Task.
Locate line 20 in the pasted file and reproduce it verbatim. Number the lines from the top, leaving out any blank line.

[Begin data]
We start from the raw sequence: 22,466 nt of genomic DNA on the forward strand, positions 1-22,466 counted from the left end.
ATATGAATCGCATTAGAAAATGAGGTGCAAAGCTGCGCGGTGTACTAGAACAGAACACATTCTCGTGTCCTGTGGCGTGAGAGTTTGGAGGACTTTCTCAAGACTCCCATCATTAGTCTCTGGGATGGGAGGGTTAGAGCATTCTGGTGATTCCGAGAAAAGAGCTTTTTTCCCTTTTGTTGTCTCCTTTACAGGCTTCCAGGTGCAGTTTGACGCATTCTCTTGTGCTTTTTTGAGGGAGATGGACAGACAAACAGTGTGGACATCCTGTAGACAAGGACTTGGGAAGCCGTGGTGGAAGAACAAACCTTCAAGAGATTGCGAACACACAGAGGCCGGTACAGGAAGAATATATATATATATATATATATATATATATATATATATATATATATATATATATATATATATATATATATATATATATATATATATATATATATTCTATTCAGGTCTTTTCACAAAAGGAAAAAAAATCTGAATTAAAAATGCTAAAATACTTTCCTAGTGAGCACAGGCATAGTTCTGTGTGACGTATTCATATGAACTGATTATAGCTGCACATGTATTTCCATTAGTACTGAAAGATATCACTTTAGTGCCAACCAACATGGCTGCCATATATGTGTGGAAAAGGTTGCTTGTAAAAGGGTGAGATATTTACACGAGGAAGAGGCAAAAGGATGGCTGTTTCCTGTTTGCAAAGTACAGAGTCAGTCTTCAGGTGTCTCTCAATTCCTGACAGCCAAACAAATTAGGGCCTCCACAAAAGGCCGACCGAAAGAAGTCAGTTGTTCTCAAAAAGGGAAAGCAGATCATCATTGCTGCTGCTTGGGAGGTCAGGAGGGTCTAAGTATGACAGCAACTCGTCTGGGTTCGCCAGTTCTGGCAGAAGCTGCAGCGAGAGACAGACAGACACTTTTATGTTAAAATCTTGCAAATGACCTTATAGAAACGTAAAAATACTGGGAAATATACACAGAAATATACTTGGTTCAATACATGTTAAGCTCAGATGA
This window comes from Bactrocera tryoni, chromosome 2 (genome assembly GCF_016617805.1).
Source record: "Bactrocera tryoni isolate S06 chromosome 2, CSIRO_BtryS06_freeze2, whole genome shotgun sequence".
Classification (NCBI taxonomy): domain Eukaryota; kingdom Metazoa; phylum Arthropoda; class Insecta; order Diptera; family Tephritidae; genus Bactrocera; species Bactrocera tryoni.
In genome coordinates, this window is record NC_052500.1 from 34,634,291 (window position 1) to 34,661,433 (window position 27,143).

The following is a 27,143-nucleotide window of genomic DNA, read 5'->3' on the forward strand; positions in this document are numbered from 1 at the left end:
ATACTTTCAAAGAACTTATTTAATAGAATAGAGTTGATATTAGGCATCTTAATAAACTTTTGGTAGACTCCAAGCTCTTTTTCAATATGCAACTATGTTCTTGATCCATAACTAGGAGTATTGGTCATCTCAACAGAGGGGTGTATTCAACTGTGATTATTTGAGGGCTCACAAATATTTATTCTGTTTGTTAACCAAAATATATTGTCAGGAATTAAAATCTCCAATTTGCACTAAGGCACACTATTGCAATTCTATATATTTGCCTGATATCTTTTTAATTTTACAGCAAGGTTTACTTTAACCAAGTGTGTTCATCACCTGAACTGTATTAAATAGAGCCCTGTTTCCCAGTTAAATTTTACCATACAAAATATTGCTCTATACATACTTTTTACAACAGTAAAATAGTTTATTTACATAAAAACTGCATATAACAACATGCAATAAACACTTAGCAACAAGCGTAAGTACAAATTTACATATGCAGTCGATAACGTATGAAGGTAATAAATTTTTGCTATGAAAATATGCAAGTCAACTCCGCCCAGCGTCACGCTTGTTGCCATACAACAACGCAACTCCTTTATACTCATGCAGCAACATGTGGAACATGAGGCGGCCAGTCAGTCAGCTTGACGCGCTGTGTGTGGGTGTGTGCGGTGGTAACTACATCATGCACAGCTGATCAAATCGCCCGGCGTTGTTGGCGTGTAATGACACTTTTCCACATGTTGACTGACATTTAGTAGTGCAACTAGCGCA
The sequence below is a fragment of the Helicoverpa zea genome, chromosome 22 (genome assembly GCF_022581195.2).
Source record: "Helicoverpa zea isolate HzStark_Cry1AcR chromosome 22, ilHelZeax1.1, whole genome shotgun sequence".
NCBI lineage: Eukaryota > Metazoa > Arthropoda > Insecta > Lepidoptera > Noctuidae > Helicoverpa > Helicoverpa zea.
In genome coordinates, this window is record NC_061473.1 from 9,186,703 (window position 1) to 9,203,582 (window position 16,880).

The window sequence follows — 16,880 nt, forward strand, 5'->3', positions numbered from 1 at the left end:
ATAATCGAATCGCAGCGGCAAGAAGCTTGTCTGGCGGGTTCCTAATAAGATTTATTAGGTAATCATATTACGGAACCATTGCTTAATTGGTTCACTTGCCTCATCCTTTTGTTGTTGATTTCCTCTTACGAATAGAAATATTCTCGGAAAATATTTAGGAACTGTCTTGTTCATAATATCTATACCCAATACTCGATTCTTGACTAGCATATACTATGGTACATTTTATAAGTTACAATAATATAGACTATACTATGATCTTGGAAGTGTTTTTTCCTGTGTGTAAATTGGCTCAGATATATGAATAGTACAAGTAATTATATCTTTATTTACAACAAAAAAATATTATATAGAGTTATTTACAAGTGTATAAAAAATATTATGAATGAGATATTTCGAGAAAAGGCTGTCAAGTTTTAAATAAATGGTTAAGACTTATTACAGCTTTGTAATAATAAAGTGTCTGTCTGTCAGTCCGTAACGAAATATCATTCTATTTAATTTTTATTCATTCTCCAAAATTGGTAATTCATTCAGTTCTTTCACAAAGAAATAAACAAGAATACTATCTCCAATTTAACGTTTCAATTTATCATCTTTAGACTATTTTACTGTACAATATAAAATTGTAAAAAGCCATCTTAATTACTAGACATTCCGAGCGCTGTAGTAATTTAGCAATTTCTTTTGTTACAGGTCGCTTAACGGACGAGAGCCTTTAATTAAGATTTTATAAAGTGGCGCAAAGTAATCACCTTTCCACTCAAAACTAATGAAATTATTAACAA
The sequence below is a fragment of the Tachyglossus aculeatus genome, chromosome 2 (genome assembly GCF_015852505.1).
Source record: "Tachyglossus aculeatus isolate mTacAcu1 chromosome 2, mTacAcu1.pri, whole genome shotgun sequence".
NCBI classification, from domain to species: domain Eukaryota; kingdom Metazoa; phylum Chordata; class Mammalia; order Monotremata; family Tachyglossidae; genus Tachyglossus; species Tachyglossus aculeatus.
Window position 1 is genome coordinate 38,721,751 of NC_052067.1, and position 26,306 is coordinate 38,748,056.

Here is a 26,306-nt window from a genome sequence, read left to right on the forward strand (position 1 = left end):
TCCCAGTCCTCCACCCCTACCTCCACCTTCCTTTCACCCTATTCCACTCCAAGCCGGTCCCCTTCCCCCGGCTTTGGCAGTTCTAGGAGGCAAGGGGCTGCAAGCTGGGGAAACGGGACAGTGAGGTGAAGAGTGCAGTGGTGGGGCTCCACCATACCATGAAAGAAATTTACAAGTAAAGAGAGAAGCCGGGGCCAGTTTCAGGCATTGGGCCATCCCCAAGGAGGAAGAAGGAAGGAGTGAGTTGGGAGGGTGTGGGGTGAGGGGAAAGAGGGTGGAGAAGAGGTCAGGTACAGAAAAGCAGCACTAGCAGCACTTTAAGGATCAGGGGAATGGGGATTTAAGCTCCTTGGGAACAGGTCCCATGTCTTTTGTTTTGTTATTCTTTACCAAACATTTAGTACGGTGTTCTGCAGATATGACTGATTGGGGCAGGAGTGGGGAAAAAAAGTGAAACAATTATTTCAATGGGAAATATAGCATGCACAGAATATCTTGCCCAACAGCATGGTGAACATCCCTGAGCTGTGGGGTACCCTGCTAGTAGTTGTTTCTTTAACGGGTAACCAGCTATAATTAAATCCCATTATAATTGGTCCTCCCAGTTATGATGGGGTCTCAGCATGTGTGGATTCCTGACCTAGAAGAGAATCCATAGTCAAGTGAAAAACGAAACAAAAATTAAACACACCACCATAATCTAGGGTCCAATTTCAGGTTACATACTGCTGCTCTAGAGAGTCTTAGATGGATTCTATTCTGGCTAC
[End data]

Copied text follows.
TCCCAGTCCTCCACCCCTACCTCCACCTTCCTTTCACCCTATTCCACTCCAAGCCGGTCCCCTTCCCCCGGCTTTGGCAGTTCTAGGAGGCAAGGGGCTGCAAGCTGGGGAAACGGGACAGTGAGGTGAAGAGTGCAGTGGTGGGGCTCCACCATACCATGAAAGAAATTTACAAGTAAAGAGAGAAGCCGGGGCCAGTTTCAGGCATTGGGCCATCCCCAAGGAGGAAGAAGGAAGGAGTGAGTTGGGAGGGTGTGGGGTGAGGGGAAAGAGGGTGGAGAAGAGGTCAGGTACAGAAAAGCAGCACTAGCAGCACTTTAAGGATCAGGGGAATGGGGATTTAAGCTCCTTGGGAACAGGTCCCATGTCTTTTGTTTTGTTATTCTTTACCAAACATTTAGTACGGTGTTCTGCAGATATGACTGATTGGGGCAGGAGTGGGGAAAAAAAGTGAAACAATTATTTCAATGGGAAATATAGCATGCACAGAATATCTTGCCCAACAGCATGGTGAACATCCCTGAGCTGTGGGGTACCCTGCTAGTAGTTGTTTCTTTAACGGGTAACCAGCTATAATTAAATCCCATTATAATTGGTCCTCCCAGTTATGATGGGGTCTCAGCATGTGTGGATTCCTGACCTAGAAGAGAATCCATAGTCAAGTGAAAAACGAAACAAAAATTAAACACACCACCATAATCTAGGGTCCAATTTCAGGTTACATACTGCTGCTCTAGAGAGTCTTAGATGGATTCTATTCTGGCTAC